We are going back to the early 1970s to talk about the first three episodes of Cate Blanchett’s first major TV role in Mrs America. She’s playing polarizing right wing figure Phyllis Schalfly. We discuss her performance, the all star cast, the costumes and review the show. Hosted by Murtada Elfadl with guest writer and filmmaker Tayler Montague.
What is the show about? available on Hulu
Official Synopsis: “Mrs. America tells the story of the movement to ratify the Equal Rights Amendment (ERA), and the unexpected backlash led by a conservative woman named Phyllis Schlafly, aka “the sweetheart of the silent majority.” Through the eyes of the women of the era – both Schlafly and second wave feminists Gloria Steinem, Betty Friedan, Shirley Chisholm, Bella Abzug and Jill Ruckelshaus – the series explores how one of the toughest battlegrounds in the culture wars of the 70s helped give rise to the Moral Majority and forever shifted the political landscape.”
Who does Cate play?
How is Cate introduced?
A couple of minutes after two minor characters talk about her, in a 2 piece swimsuit “modeling’ at a Republican political fundraiser.
Ep 1 – Phyllis
- The first episode seems to be saying even Phyllis suffered as a woman from misogyny. “Have you ever thought of starting a baking business?” the look in her face then.
- The key scene – the meeting at the capitol when Phyllis sees an opportunity to gain influence by going against the ERA. She starts by saying “I’ve never been discriminated against” yet immediately she is. Shows her as short sighted and not as smart as she thinks she is.
- The speech at the Mothers and Daughters luncheon, hits all the stuff they’ve been building up to.
- The end scene with the women’s movement celebrating, so poignant because we know how that went.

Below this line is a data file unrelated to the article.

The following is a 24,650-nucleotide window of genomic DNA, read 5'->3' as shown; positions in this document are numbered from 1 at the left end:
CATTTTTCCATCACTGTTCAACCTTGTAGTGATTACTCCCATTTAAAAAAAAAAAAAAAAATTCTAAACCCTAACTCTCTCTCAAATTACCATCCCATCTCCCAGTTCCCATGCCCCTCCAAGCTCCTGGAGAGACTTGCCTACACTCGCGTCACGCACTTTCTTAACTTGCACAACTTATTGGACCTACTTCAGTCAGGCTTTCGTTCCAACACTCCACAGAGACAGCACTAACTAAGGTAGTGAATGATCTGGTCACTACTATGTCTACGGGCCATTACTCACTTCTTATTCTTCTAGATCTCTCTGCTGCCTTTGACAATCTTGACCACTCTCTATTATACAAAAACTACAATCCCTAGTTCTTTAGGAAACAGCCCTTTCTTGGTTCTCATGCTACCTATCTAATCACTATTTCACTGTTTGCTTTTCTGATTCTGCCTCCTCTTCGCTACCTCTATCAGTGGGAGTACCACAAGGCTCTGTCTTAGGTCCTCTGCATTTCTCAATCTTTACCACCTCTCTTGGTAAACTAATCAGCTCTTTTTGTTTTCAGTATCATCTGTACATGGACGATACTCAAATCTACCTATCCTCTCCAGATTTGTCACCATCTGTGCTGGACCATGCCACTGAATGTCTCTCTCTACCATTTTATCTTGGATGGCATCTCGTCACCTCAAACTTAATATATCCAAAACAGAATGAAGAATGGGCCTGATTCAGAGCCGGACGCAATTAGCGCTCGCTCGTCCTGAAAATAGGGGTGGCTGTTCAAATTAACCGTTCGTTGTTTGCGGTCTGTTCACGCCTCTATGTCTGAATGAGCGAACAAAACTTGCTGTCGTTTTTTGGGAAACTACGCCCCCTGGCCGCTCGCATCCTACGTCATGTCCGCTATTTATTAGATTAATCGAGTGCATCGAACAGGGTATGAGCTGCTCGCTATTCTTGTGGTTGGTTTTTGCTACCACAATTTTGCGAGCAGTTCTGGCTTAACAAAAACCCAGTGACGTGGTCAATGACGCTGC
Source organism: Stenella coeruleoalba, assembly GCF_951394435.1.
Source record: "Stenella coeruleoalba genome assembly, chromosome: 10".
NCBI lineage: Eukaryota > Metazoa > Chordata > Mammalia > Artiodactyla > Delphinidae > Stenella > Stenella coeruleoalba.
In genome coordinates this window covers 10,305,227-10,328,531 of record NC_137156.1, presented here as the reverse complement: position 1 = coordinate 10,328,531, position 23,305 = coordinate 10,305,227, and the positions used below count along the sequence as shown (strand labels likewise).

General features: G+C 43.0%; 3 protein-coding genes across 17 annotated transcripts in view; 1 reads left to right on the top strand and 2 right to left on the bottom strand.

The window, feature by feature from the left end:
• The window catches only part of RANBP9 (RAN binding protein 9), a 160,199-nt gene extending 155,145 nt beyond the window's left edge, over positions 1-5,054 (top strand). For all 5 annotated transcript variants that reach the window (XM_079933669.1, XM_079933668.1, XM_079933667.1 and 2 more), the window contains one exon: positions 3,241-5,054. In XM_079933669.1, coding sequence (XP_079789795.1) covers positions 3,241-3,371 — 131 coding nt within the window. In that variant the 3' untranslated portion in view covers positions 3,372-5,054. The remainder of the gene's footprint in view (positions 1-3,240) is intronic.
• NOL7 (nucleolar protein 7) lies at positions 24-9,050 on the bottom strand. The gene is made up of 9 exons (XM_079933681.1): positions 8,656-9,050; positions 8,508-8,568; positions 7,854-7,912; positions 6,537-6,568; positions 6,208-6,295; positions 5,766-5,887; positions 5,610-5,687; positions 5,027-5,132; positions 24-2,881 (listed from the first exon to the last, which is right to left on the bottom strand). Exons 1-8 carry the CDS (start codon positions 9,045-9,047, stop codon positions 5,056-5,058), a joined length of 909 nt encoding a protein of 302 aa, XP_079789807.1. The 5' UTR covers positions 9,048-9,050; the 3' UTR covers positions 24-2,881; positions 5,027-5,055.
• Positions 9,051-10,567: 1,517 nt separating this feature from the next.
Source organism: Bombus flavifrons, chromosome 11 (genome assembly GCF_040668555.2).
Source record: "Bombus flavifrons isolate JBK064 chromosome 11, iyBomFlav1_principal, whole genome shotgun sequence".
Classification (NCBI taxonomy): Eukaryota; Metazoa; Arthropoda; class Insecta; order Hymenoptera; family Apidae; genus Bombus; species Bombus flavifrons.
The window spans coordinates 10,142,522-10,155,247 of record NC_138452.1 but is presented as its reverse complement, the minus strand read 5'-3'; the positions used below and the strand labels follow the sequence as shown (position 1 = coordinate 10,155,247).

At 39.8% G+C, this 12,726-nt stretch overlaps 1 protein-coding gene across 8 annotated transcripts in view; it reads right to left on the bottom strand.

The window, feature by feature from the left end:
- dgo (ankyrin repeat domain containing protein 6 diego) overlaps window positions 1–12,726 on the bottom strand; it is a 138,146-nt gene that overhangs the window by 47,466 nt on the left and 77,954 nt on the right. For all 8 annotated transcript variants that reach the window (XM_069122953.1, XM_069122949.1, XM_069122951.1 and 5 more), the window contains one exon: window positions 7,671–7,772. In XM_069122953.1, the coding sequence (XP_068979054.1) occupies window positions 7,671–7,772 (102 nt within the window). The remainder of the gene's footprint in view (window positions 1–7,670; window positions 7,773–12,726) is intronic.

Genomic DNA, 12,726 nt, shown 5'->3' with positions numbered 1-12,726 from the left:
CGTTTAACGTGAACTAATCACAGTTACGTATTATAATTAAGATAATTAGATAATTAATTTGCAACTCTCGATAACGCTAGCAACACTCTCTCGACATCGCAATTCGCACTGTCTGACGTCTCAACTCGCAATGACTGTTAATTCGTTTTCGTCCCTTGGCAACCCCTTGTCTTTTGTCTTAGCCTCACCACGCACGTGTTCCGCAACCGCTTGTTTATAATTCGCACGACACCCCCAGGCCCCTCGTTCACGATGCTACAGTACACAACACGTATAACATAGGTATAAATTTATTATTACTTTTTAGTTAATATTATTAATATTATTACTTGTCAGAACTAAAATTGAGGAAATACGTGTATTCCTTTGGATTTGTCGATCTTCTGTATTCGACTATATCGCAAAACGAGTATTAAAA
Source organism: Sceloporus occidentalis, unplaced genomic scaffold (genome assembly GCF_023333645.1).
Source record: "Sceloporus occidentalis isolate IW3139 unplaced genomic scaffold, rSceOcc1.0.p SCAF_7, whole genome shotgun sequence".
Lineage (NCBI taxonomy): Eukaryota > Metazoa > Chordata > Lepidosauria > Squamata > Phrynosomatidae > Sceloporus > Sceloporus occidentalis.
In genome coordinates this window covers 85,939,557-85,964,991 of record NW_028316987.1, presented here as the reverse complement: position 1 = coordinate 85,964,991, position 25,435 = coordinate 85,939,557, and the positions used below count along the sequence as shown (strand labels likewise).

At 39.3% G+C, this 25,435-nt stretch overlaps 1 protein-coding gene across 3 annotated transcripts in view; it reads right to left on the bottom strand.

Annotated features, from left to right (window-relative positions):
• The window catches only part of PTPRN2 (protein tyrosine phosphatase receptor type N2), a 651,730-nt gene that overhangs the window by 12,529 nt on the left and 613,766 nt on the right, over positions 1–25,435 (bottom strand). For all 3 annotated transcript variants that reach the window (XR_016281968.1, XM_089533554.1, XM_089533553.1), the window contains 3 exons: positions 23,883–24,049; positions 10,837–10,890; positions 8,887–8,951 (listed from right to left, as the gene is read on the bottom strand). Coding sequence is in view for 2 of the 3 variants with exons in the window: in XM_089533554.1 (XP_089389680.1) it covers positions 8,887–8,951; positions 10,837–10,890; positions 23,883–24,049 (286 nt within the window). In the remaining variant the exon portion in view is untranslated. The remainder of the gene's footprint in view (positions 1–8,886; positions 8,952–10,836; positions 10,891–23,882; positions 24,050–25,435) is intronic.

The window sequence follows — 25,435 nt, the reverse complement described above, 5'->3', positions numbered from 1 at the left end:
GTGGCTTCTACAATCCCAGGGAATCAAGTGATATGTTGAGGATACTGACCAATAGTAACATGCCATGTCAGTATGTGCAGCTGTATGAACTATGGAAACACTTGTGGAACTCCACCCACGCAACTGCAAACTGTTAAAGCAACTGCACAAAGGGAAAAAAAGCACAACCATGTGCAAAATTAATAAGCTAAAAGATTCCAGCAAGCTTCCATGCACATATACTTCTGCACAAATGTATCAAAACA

Ep 2 – Gloria
- The portrayal of Steinmen as the glamour girl of the movement, showing her political acumen in how she plays the game with McGovern vs Betty Freidan who alienates everyone.
- The abortion subplot.
- There’s misogyny even at Ms. magazine, “great legs.”
- Gloria and her boyfriend and the performances of Rose Byrne and Jay Ellis.
Ep 3 – Shirley
- Shirley’s resolve not to “roll over when the man presses” and her definition of power.
- The dramtization on the vote on abortion on the convention floor.
- How white feminists stiffed Chisholm.
- Phyllis’ embrace of the racist women at STOP ERA – is the series smart so far about handling race?
- Cate’s performance – brilliant in its smaller moments. The smaller gestures like how she stops before diving in when manipulating a situation. We dive into a coule of scenes.
- The costumes. Recreation and more. The wigs. “Dusty rose.”
- The parallels it’s drawing to our current living nightmare with the Trump election are sometimes too on the nose. Though that doesn’t make them wrong. (Phyllis at Donahue is Trump on TV every night).
- The direction; does it rise above a typical TV show? The first two episodes were directed by Anna Boden and Ryan Fleck (Half Nelson, Captain Marvel) and the 3rd by Amma Asante (Belle, A United Kingdom).
- Did the show transport the audience to the early 70s successfully? The creator Dahvi Waller is well known for another period show, Mad Men.
Reviews of Episodes 4 and 5 are now available.